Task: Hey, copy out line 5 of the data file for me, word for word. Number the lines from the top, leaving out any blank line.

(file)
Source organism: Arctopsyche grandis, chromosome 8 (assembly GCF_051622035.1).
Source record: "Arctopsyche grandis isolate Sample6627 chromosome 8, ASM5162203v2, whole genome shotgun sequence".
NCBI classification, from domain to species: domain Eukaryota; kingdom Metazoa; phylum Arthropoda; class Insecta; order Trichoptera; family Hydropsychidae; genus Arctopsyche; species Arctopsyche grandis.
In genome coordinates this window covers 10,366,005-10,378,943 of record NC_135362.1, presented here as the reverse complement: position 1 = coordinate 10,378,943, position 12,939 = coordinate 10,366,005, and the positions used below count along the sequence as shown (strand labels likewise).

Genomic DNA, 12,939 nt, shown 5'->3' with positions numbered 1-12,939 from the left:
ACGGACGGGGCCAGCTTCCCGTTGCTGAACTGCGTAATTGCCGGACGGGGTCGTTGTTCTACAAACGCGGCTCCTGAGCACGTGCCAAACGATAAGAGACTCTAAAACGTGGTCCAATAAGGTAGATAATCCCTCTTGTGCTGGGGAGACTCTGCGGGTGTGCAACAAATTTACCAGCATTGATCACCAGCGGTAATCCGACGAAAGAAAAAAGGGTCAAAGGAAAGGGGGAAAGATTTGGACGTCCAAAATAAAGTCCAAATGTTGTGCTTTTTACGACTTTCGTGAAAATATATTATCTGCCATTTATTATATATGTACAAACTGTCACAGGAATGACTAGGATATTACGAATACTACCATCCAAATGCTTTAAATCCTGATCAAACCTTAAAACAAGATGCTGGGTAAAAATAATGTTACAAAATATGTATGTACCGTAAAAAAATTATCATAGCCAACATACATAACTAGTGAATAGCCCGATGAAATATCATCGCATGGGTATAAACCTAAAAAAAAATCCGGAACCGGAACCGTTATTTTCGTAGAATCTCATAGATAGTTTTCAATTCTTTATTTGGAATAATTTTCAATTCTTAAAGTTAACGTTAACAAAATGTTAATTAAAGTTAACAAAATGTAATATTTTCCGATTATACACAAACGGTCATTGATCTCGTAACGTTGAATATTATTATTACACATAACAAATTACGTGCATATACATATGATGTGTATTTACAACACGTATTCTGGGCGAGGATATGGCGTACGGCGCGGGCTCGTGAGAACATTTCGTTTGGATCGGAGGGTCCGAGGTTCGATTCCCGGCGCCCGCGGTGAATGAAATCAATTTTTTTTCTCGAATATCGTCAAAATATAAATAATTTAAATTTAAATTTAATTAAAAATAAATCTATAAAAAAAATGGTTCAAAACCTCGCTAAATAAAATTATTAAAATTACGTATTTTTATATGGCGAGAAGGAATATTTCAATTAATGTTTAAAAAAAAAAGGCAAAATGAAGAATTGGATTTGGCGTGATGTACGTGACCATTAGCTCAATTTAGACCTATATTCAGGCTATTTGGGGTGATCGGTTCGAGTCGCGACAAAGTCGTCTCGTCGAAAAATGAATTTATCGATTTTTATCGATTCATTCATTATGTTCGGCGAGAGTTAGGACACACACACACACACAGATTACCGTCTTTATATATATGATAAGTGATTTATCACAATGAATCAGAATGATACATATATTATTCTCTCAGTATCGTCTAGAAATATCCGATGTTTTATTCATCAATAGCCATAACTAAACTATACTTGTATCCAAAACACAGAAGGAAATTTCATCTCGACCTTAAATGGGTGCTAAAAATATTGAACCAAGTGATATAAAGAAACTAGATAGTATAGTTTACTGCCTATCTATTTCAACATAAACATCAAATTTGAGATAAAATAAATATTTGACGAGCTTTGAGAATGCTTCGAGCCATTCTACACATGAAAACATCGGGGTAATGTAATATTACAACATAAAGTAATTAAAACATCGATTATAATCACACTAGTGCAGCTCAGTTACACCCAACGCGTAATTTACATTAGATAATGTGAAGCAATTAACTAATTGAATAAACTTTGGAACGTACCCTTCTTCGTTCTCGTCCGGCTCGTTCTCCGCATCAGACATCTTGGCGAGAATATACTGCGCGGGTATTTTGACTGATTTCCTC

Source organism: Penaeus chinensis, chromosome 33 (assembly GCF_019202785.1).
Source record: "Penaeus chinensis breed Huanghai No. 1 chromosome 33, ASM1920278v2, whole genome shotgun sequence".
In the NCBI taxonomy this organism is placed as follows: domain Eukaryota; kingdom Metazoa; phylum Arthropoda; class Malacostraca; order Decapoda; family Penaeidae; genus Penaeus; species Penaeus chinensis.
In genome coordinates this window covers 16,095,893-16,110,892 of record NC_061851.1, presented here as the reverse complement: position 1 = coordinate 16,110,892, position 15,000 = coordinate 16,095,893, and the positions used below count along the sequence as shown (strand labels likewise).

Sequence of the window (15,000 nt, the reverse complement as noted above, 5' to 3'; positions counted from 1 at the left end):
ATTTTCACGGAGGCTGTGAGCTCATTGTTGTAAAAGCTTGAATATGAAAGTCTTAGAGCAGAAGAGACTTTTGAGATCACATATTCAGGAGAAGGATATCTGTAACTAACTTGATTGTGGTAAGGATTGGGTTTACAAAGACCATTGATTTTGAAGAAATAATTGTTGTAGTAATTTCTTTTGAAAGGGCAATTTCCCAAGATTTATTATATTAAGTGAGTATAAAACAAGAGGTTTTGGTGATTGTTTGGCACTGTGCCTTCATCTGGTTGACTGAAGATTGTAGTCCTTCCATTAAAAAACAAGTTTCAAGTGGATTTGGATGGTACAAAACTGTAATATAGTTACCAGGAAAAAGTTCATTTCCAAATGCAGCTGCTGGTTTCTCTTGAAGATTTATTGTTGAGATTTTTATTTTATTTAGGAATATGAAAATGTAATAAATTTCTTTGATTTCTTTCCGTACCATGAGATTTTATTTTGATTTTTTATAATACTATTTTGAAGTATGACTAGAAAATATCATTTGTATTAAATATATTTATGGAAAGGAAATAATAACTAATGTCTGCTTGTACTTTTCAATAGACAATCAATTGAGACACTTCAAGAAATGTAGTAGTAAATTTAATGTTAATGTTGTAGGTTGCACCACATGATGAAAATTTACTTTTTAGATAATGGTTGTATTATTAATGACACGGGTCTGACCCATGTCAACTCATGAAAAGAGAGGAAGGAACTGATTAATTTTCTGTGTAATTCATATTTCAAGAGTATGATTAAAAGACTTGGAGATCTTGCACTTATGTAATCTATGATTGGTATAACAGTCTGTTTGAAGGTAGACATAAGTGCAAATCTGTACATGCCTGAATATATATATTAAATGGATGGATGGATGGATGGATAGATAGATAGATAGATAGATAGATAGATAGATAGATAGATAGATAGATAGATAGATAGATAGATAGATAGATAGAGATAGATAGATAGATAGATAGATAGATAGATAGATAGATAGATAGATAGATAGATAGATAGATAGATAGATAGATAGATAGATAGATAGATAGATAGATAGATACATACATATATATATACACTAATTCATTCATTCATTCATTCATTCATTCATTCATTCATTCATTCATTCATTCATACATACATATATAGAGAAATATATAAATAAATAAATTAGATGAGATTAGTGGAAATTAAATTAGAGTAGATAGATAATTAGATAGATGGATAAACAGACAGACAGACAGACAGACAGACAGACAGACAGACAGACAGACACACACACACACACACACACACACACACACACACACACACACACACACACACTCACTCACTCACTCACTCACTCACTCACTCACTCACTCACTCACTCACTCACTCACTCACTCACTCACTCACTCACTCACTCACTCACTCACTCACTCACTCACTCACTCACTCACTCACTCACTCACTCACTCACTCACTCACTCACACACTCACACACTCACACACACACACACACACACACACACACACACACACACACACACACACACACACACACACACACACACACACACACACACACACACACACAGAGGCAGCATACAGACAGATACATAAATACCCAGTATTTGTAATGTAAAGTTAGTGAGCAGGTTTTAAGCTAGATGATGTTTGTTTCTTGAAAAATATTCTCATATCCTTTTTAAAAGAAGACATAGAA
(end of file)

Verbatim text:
Genomic DNA, 12,939 nt, shown 5'->3' with positions numbered 1-12,939 from the left: